Disappearing cup magic

Last updated : 07 January 2015 By Dave Thomas

The newspaper pictures of the empty Jimmy Mac Stand the following day were sad to see.

The glamour of the competition seems to decline a little more each passing year when games are spread over a whole weekend and more. Time was when the Monday third round draw was so eagerly awaited that players huddled round old radios at the training ground to see who they would play and grainy pictures of them in black and white looking taut and expectant appeared in the newspapers. The third round draw was almost as big an event as the Final itself. The little teams came in to play the giants and every one of them wanted to be a giant-killer. Yeovil, Hereford, Wimbledon, Wrexham et al they’ve all had cup glory; and one to forget, Wimbledon here at Burnley 40 years ago when Burnley were 7th in the top division.

These January games were played in fog, on ice and in thick cloying mud. All of them kicked off at 3 o'clock. Some of them involved three and even four replays. At game after game the fans crammed in to see if their own club’s name was on the cup that year. Everyone dreamed in the third round that it would be their year. It was special.

And now: all that has gone. The big teams play a weakened side. TV rules the kick-off times. Clubs themselves manipulate dates to give players ‘recovery time.’ The Final itself is even played at 5 o'clock on Cup Final Day. The early rounds for the so-called big clubs border on being a nuisance. Just 17 of the ties will have been on Saturday.

It is now just dying a slow, slow death, said Jim White in his Telegraph column with the FA destroying its own competition.

Never mind the fans, never mind the heritage, never mind the buzz; this is the result of bending the knee to the cheque. It has come about through a perfect storm of conflicting interest groups, each pecking away at tradition and purpose… now the programme is staggered lurching around like a New Year’s drunk.’

For sure the fixtures did not help. The third-round fell just two days after the New Year’s Day Premier fixtures. The powers that be decided that Premier clubs could play on New Year’s Day and the cup games just 48 hours later - madness. Thus the FA Cup games were spread over an astonishing 5 days. But what was to stop the FA planning the third round this year for January 10. Or, did there have to be a Premier programme on New Year’s Day? Where is common sense at high levels in all this? The next New Year’s Day is on a Friday. The decision makers cannot possibly have games that day and then the FA Cup the very next day. I wonder if they’ve cottoned on to this yet.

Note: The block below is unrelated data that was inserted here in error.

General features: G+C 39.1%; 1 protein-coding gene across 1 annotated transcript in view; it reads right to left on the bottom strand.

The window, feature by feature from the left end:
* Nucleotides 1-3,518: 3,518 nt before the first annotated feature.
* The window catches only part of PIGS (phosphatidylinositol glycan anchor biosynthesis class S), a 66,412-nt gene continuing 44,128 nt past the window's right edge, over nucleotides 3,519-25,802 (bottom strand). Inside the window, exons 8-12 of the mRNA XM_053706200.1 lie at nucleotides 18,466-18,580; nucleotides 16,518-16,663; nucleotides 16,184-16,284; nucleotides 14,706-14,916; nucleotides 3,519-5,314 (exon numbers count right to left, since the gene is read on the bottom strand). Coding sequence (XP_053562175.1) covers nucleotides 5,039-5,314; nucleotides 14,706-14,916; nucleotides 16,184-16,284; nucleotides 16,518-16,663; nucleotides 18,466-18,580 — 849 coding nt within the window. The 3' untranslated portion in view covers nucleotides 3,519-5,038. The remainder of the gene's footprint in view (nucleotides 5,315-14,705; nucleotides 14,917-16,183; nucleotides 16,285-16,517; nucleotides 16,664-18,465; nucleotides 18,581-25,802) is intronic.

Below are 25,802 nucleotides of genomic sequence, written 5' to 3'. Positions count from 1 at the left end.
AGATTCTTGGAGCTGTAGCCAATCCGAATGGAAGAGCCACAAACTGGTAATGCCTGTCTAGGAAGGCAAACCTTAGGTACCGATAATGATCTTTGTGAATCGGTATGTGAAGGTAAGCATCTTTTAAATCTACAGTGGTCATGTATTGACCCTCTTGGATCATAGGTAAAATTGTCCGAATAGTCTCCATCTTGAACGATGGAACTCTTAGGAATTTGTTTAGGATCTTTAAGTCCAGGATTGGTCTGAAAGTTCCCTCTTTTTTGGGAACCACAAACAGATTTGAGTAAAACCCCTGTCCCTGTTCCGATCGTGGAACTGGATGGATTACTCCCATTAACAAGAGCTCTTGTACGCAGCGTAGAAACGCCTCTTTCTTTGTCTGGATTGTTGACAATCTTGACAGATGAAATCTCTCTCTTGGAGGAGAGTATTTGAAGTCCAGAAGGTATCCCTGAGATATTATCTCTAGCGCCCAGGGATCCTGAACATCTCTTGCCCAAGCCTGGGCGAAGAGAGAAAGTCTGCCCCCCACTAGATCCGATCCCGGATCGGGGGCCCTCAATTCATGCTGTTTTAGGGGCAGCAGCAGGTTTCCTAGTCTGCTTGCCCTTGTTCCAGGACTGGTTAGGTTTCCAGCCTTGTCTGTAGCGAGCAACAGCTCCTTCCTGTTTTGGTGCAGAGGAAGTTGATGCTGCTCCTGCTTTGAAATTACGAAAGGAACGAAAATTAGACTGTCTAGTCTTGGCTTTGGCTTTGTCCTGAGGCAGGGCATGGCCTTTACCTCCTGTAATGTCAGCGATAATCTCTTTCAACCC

And thus did Burnley, through no fault of its own, become embroiled in the fiasco and then have difficult decisions to make, not the least of which was to decide did it want an extra day to recover for the Tottenham game, or play on Sunday and have an extra day to recover for the enormity of the QPR game?

No matter how difficult the decision though, from the fans’ side of the fence, moving the Cup game to Monday January 5 typified how the Cup now puts supporters last in the consideration list, leaving fans from both clubs both angry and baffled as to why this game had to be played on Monday. Had it been selected for television there would have been some sort of begrudging understanding and acceptance. We all know that TV pulls the strings and helps the bank balance. But the Burnley game was not on TV and all those Premier sides not involved in TV broadcasts were playing on Sunday or Saturday except Burnley and Tottenham.  Newcastle, Swansea, West Brom and Leicester were all playing on Saturday, just two days after their previous game.

The club sweetened things with reduced prices. It knew there would be a poor attendance on a Monday night and closed the complete Jimmy Mac Stand. What might have been a 15,000 attendance and a great atmosphere on the Sunday became   9,348 on Monday of which 2,494 were from Spurs. And this was a top, top game and the history of Burnley v Spurs games over the years has been truly illustrious.

When the Monday date was announced there were initial references to policing and stewarding problems because of a possible Cup game at Accrington involving Manchester United. The inference was that it was a police decision. But the Accrington game never materialised. There were clear references to the need for player recovery times following the New Year’s Day game. Nevertheless threads on all the websites expressed disappointment at the Monday choice. The question was asked over and again why could the clubs not have waited to see if in fact the Accrington game would have taken place on the Sunday.

Some days after the decision had been announced the Chief Inspector of Lancashire Police expressed his ire in a reply to the Tottenham Hotspur Supporters Trust. It was critical of both football clubs. It contradicted any suggestion that Monday had been a police decision. It made it clear that if the clubs had waited for the outcome of the Accrington replay with Yeovil, then it would have been possible to play the tie on the Sunday. It made it clear that the Monday decision had already come from the clubs, it was what they wanted, and was nothing to do with the police.

Who then made the decision to play Monday night, we may well all ask.  If player recovery time was the driving force, then you could argue the extra day afforded to Shackell and Marney, subbed at Newcastle, justified the decision. But then on the other hand it was one less day to recover for the massive QPR game and in fact, Shackell didn’t recover.